Epic’s First Run: A Game-Changer in exclusivity
Epic Games introduces the ‘First Run’ strategy, offering 100% game revenue in exchange for six-month exclusivity. However, this approach raises crucial questions about its feasibility for developers. Scheduled for a mid-October debut, First Run aims to entice developers weary of Steam’s industry-standard 30% revenue share. While the Epic Games Store already offers a more appealing 12% cut, it allows creators to list their games elsewhere at this rate.
Developers participating in First Run gain net sales revenue and exclusive badging, homepage prominence, and dedicated collections. Additionally, their products will feature in-store campaigns, sales events, and editorial highlights.
Despite its allure, the deal might not be advantageous for all. Steam remains the primary platform for PC gamers, with sales data revealing Epic’s smaller contribution. Exclusivity deals in the past often included upfront payments, as small developers found guaranteed money more secure than potential earnings.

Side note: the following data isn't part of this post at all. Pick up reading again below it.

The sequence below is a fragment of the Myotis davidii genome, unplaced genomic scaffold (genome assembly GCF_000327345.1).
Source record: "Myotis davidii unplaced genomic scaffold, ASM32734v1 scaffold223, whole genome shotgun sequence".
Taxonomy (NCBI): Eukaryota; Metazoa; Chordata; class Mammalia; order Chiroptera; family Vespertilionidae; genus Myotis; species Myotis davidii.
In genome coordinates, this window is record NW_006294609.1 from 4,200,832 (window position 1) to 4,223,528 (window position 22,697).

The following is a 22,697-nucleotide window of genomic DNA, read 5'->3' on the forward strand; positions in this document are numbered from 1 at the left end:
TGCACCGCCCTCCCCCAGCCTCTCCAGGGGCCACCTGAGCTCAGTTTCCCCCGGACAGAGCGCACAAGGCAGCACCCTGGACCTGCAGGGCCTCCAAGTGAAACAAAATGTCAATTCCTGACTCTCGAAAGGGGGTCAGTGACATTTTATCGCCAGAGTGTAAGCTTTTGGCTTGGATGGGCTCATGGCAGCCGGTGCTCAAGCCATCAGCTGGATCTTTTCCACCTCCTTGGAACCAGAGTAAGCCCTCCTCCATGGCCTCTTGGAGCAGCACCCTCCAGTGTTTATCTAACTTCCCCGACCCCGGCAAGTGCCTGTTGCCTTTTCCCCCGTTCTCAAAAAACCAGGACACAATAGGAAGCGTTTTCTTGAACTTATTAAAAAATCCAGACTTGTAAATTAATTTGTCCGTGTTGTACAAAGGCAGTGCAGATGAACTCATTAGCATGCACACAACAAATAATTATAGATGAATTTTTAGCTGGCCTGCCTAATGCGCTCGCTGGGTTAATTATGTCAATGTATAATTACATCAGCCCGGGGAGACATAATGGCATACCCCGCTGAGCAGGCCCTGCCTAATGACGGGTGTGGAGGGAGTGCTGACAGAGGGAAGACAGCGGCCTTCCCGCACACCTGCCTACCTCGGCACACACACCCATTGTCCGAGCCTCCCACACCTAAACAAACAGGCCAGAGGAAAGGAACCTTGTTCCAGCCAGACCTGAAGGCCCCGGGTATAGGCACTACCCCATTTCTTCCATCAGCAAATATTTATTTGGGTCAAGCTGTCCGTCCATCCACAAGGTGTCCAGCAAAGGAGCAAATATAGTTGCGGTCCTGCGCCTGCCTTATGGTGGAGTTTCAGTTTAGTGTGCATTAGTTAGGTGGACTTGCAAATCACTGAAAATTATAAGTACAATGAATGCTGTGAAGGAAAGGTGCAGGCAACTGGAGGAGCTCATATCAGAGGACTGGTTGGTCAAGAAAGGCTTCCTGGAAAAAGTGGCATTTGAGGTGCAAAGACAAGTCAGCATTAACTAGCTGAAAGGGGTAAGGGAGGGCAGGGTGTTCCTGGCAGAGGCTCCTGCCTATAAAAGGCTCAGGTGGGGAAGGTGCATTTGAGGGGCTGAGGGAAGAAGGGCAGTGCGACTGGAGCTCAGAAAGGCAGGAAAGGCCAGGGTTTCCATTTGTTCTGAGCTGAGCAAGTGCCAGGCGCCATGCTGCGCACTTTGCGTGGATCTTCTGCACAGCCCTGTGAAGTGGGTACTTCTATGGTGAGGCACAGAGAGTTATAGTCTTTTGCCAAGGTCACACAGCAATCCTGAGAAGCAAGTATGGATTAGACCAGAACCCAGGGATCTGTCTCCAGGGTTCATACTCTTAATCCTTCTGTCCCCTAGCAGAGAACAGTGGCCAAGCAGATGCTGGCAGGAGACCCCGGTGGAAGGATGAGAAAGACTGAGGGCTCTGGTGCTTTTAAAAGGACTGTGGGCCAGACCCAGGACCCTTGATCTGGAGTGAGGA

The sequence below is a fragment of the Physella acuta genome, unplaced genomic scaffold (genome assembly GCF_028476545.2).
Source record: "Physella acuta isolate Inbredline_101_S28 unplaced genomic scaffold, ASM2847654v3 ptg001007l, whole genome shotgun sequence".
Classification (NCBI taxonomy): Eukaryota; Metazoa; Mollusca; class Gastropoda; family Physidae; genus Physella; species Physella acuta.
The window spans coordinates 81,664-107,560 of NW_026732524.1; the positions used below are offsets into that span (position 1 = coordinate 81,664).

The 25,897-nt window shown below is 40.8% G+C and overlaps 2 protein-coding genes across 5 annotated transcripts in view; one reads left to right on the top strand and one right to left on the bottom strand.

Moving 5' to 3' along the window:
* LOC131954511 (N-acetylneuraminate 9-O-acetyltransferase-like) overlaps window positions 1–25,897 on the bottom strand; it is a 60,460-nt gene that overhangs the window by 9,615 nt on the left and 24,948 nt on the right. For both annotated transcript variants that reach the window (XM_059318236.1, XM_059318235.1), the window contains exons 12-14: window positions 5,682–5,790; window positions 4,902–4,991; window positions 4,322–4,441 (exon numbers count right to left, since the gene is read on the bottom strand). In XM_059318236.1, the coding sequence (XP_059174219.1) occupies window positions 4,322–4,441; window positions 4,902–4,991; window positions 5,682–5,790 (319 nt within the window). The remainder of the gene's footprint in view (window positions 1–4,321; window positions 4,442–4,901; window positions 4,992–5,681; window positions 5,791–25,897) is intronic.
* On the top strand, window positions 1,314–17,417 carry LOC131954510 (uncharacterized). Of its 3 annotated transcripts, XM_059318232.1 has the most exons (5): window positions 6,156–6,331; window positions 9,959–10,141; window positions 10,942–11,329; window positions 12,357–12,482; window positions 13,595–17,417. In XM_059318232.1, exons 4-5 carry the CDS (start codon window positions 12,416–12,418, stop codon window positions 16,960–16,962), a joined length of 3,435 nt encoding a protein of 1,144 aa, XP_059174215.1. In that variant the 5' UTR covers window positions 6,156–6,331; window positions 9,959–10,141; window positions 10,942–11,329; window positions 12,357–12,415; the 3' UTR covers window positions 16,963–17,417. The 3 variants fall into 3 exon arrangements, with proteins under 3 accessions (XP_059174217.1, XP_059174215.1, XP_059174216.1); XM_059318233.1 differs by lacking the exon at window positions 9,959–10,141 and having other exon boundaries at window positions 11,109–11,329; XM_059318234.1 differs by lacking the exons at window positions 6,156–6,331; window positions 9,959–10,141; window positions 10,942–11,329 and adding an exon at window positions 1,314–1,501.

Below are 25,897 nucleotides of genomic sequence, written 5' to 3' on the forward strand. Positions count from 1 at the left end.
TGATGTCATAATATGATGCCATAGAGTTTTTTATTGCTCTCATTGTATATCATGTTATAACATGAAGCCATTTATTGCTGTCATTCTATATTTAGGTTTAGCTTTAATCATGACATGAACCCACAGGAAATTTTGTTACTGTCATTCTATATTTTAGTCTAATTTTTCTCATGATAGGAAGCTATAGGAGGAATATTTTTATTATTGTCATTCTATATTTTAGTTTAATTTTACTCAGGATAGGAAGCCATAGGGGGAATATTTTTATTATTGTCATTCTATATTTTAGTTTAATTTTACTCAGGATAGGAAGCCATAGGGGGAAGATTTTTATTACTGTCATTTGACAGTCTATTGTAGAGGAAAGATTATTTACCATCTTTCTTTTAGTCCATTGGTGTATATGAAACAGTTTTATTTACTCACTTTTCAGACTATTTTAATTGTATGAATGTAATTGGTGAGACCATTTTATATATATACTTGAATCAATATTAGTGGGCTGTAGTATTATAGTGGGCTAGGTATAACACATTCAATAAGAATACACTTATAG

A Tug of War: Balancing Revenue and Reach
Epic’s proposition asks developers to trade 70% of a larger market for 100% of a likely smaller one. While Epic is active, its lack of certain features hampers its appeal against Steam’s well-established ecosystem. Although First Run might not be a practical choice for smaller developers, larger companies might find it attractive.
Epic’s efforts to challenge Steam’s supremacy haven’t translated into a credible alternative. Despite investing heavily in giveaways and exclusives, Epic has yet to establish a solid foundation that keeps users engaged. Epic’s First Run offers an intriguing concept of revenue share and exclusivity. While its appeal might be limited due to existing market dynamics, it could still find favor among certain segments of the gaming industry.